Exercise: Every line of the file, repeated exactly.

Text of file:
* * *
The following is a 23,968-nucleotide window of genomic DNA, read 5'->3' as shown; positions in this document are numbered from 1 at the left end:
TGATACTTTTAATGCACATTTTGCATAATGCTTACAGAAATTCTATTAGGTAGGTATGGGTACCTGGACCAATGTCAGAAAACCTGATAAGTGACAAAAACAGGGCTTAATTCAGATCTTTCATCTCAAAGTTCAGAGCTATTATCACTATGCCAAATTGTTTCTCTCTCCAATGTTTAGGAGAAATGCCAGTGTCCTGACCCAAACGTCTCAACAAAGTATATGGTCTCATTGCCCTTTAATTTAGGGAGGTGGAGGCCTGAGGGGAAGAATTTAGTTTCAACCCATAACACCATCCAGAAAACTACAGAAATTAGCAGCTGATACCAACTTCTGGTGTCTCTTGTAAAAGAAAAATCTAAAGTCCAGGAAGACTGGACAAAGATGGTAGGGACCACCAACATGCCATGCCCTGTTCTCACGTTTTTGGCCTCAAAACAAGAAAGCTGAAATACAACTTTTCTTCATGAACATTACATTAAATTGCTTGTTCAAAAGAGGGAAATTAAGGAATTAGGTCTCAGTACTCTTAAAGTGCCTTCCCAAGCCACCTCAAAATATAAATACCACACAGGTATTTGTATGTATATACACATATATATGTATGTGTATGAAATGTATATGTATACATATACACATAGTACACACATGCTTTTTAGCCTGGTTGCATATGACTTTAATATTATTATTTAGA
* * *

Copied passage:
The following is a 23,968-nucleotide window of genomic DNA, read 5'->3' as shown; positions in this document are numbered from 1 at the left end:
TGATACTTTTAATGCACATTTTGCATAATGCTTACAGAAATTCTATTAGGTAGGTATGGGTACCTGGACCAATGTCAGAAAACCTGATAAGTGACAAAAACAGGGCTTAATTCAGATCTTTCATCTCAAAGTTCAGAGCTATTATCACTATGCCAAATTGTTTCTCTCTCCAATGTTTAGGAGAAATGCCAGTGTCCTGACCCAAACGTCTCAACAAAGTATATGGTCTCATTGCCCTTTAATTTAGGGAGGTGGAGGCCTGAGGGGAAGAATTTAGTTTCAACCCATAACACCATCCAGAAAACTACAGAAATTAGCAGCTGATACCAACTTCTGGTGTCTCTTGTAAAAGAAAAATCTAAAGTCCAGGAAGACTGGACAAAGATGGTAGGGACCACCAACATGCCATGCCCTGTTCTCACGTTTTTGGCCTCAAAACAAGAAAGCTGAAATACAACTTTTCTTCATGAACATTACATTAAATTGCTTGTTCAAAAGAGGGAAATTAAGGAATTAGGTCTCAGTACTCTTAAAGTGCCTTCCCAAGCCACCTCAAAATATAAATACCACACAGGTATTTGTATGTATATACACATATATATGTATGTGTATGAAATGTATATGTATACATATACACATAGTACACACATGCTTTTTAGCCTGGTTGCATATGACTTTAATATTATTATTTAGA